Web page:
Mikael Yang: We don’t know the market share because we don’t know the total number of Bots but I’m sure it’s pretty high. In terms of messenger marketing we are the number one platform and in terms of the number of Bots connected I don’t know the stats of the other Bot but I’m pretty sure we’re somewhere in the top. What was the other question? How the market has matured, yeah. It started with people just first of all when we transitioned from telegram to our focus on Facebook Messenger, we asked ourselves do we want to build this massive platform where anybody can build Bots or do we want to narrow it down to a specific set of customers and build a perfect platform for them? Our decision was to narrow it down the businesses to marketers who actually want to get results for their business, who want to get leads, who want to nurtures those leads, who wants to convert those leads and who wants to entertain those lead and those customers and to provide a better customer service for them. Our need was specifically business used cases and marketing use cases. We started with that and the market has matured quite a bit over time because at start there were all these early adopters and the betarers who are just trying things out or really excited about the platform who have heard about like this Bot type and gorgeous like they thought that Bots are cool and they need to learn about them. That was the first people that came on to the platform and tried to use it in the first half a year. Of course, when you have people who are just coming in because they are curious those people are not going to stick. Those people don’t have an actual used case in their minds. They don’t need a problem solved. They are just excited and that’s fun but if you want to capture value, you want to bring value and then capture some of that value you got solve a natural business used case. That’s when marketers started discovering us and actually sharing their results with everyone because a marketer would come and would get 300% ROI, 400% ROI like there is an article by digital marketer about 500% ROI and a lot of them were educators who are experts in the field who are just looking for new channels for things that’s for untapped opportunities and when they got those results they just went out and told everyone about it and that was the thing that drove our growth in the beginning. It’s the marketers getting results ensuring with other people.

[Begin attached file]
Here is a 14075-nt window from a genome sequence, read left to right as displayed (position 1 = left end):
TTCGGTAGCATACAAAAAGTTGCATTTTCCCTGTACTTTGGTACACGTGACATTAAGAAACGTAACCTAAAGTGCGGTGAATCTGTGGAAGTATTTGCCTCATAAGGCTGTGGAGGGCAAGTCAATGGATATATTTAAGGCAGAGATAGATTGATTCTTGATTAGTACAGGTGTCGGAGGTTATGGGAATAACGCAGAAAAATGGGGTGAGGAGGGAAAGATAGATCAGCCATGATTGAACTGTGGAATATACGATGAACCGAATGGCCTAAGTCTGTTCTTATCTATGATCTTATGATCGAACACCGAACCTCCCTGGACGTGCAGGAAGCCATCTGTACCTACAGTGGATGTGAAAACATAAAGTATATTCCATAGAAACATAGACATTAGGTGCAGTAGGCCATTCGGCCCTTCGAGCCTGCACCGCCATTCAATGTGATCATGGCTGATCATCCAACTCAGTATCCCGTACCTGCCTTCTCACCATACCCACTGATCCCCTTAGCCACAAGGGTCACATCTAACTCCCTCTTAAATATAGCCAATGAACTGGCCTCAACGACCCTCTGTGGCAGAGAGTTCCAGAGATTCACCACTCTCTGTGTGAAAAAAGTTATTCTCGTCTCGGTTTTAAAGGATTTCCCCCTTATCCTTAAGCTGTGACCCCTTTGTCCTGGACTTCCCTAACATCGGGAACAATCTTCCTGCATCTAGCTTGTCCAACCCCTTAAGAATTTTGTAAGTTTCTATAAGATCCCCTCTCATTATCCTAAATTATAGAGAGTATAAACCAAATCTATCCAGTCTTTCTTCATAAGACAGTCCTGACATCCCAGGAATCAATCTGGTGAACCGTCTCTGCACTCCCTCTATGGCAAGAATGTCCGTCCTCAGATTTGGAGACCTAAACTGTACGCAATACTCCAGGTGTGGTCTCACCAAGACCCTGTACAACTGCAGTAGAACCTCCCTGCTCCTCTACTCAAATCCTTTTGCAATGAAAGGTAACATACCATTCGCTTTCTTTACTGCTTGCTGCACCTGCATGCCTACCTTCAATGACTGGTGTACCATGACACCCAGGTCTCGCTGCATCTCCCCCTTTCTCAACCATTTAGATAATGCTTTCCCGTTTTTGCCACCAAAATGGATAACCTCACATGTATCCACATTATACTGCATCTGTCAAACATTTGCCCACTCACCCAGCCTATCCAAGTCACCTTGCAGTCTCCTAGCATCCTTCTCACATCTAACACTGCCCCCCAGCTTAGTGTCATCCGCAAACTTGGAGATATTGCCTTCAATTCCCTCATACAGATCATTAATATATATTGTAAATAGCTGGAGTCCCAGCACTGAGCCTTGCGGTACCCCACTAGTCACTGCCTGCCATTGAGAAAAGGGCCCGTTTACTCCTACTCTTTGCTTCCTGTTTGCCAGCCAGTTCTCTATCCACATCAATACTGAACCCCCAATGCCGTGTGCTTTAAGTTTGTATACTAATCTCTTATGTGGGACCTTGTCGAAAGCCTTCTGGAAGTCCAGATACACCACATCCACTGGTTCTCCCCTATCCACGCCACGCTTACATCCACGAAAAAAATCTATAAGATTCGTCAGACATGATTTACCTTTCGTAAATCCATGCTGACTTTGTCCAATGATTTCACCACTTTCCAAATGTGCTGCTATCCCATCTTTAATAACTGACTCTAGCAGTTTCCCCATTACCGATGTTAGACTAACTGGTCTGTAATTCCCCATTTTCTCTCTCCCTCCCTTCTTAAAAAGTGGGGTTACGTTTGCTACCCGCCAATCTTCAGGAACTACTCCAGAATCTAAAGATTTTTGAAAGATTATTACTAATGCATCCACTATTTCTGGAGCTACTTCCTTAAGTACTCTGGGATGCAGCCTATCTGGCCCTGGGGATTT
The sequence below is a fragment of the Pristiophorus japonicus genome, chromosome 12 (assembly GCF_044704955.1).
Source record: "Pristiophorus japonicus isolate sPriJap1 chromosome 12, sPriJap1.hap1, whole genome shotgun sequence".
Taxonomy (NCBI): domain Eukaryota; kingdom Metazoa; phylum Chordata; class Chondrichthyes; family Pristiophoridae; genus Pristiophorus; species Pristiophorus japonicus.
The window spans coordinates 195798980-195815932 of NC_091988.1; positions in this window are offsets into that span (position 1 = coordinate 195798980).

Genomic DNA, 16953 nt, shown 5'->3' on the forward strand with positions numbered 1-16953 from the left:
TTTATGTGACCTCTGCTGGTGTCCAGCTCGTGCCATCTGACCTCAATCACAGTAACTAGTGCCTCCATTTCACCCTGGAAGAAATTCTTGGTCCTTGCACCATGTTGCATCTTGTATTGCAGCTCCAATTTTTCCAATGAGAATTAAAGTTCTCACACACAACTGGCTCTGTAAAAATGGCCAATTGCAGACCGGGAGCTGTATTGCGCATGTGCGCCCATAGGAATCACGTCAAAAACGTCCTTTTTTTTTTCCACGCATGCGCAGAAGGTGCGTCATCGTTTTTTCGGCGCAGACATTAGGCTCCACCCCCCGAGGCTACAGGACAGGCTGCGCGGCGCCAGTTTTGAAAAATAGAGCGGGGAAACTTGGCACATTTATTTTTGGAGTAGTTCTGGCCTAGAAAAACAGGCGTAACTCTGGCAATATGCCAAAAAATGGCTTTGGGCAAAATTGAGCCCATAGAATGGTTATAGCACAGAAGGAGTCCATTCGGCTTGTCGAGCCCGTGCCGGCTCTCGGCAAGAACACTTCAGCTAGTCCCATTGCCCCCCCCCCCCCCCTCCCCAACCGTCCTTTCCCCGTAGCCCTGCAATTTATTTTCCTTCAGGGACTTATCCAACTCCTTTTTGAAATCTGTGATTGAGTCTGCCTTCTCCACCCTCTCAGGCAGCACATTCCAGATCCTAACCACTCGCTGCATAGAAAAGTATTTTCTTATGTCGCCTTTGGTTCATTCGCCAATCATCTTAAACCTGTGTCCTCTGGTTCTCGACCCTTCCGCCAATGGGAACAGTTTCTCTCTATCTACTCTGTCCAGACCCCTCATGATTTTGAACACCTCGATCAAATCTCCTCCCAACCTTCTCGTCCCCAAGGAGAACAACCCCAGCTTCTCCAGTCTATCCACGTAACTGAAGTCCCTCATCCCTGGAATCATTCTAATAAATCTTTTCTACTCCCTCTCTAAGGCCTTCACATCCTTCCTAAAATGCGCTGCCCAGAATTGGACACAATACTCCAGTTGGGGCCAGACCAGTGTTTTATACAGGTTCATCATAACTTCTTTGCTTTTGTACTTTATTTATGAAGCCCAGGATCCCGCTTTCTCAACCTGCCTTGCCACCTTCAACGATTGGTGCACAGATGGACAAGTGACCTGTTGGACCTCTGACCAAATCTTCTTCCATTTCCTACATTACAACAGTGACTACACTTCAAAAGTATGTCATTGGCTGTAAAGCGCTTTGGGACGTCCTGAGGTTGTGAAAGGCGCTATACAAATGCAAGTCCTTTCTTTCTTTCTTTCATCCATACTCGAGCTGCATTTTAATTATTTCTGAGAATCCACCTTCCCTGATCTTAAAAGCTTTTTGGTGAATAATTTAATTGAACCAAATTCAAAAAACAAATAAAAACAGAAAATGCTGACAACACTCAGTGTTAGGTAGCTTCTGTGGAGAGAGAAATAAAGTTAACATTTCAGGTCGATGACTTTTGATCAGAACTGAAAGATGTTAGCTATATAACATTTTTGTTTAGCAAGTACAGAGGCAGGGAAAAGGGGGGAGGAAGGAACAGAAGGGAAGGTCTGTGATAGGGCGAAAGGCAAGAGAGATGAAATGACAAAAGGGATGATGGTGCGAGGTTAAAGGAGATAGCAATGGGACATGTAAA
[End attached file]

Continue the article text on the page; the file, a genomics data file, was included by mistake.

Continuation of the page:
Balint Pataki: Actually, I like that you, you said that because that was motivation as well and I learned about Chatbot I was like yeah, that’s cool in a way. Then Facebook opened up their platform to advertise directly into messenger. Messenger became an added destination of our people, click on the image and they got a message. I was like okay, this is something that I really have to explore. I actually I established this company and podcast from it. I actually can recall that to you, reference to your company as a messenger marketing, more like messenger marketing and automation company then to your bot company, do you think these bot automations are just not there yet as Facebook was so a little bit scaled down with the user inputs are and enabled that you can even forbid the users that they directly type into the messenger?

Mikael Yang: Yes and no. First of all yes we saw that from our telegram experience that bots are not about direct communication chatting or of course, there are used cases for that kind of interaction but for the most part you just want to get the job done. The customer has some kind of a request. They want a book, they want to get the info, they have something that they want from the business and that’s why they’re talking to this business. They’re not there to have a chat. Some of them are but 90% of them are there like it has to solve some actual problem for them. The quickest way to solve a problem is to provide a graphical user interface. When you encounter just an input where you can type anything like the question that’s in your mind is, is this thing going to understand me? What can I type here? With that examples you’re going to know what you can type and then the machine starts to ask you some more questions because it needs to process that into an actual thing, an actual request that it can forward to an API or something or to a human. We discovered that typing is not the best way to interact with the bots and that buttons are much more efficient and much more understandable like much more convenient for the customers and much better for the businesses because it’s easier to setup, it’s easier to analyze the engagements et cetera. When we started doing a messenger marketing Facebook, we didn’t have any way to interact with the bot besides buttons. Now we already have some forms of input where people tend to actually type a stuff in because there are cases where that is very valuable and of course there’re going to be more and more done through this kind of automation. But I don’t think that buttons are going anywhere because it’s much more convenient to just press something and get it then to type out your request. That would be our stance. We think that both of those things are important but right now you got to build from the basics.